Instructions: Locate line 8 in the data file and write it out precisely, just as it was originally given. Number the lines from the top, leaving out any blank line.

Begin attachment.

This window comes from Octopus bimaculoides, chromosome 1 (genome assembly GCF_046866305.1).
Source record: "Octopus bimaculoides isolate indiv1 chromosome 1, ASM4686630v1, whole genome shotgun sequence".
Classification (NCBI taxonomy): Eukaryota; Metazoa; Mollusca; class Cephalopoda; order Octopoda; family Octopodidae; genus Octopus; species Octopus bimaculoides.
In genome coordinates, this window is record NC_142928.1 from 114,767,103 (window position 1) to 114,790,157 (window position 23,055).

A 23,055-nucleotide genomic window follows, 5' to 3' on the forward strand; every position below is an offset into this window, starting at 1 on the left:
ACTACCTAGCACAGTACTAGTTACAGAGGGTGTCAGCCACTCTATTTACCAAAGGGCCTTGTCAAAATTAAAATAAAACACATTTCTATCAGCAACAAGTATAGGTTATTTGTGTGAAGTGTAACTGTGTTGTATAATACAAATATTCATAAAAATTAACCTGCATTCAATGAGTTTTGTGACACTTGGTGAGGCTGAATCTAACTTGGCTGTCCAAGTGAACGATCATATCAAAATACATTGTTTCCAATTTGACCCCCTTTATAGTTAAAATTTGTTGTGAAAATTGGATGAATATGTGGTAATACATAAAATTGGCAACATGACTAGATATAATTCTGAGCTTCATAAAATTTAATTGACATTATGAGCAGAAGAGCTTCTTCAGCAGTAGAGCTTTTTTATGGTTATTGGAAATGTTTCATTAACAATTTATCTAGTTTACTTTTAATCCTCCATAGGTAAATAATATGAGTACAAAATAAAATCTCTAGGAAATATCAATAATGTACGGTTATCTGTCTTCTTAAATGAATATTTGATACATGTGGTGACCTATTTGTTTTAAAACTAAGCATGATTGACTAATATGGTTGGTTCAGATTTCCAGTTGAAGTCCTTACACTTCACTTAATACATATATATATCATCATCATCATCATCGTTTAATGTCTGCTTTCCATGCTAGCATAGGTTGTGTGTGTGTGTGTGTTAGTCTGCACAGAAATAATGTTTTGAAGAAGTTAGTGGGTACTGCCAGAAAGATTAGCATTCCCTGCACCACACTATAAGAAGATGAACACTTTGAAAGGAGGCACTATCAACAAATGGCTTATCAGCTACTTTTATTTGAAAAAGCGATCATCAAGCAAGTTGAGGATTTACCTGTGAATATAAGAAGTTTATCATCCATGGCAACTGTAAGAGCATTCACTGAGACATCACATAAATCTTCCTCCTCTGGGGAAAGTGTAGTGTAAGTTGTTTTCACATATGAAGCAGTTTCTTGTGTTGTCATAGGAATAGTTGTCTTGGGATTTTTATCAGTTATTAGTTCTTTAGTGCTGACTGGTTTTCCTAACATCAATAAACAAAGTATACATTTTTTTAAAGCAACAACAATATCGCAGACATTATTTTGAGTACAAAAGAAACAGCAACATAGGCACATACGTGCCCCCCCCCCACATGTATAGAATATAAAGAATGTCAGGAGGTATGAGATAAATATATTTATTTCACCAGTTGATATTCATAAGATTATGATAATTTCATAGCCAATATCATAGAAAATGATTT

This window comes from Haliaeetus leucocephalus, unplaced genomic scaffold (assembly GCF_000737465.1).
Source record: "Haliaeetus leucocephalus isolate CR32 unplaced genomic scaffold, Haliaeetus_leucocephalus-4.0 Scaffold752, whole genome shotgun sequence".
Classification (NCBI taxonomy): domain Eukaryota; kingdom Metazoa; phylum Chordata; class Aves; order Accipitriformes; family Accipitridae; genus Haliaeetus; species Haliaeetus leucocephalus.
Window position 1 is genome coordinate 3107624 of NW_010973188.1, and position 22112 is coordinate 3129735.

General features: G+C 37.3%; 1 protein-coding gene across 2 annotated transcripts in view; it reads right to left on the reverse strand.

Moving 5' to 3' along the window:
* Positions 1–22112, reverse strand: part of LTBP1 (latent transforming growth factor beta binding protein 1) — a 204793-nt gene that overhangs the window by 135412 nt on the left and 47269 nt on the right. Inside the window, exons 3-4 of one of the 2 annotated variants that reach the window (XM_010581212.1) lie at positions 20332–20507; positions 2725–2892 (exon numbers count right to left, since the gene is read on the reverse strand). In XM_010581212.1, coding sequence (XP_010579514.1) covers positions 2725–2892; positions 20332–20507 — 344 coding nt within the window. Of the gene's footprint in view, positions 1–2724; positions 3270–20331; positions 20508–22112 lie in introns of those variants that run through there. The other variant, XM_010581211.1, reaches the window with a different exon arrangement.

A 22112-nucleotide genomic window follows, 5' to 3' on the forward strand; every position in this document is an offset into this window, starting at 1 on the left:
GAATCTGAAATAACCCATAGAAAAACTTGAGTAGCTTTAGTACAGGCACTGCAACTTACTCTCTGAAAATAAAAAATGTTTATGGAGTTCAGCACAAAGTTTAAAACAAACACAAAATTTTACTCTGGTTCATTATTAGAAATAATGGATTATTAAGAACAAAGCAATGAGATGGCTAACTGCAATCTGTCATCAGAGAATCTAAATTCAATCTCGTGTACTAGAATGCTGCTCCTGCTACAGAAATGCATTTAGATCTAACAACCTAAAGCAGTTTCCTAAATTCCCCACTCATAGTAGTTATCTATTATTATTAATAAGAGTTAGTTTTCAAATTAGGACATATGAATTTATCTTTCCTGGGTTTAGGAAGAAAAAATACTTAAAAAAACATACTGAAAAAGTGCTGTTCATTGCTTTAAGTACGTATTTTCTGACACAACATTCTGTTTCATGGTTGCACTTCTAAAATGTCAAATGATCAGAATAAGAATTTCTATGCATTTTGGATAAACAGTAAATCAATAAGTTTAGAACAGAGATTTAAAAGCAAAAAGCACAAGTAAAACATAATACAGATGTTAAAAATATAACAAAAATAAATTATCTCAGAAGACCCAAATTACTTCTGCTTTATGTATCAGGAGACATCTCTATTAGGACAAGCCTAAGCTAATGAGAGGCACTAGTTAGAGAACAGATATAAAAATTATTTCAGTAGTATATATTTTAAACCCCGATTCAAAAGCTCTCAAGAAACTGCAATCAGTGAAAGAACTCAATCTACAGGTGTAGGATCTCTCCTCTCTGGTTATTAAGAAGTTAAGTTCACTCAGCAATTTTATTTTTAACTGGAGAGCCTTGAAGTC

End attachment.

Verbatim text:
Source record: "Haliaeetus leucocephalus isolate CR32 unplaced genomic scaffold, Haliaeetus_leucocephalus-4.0 Scaffold752, whole genome shotgun sequence".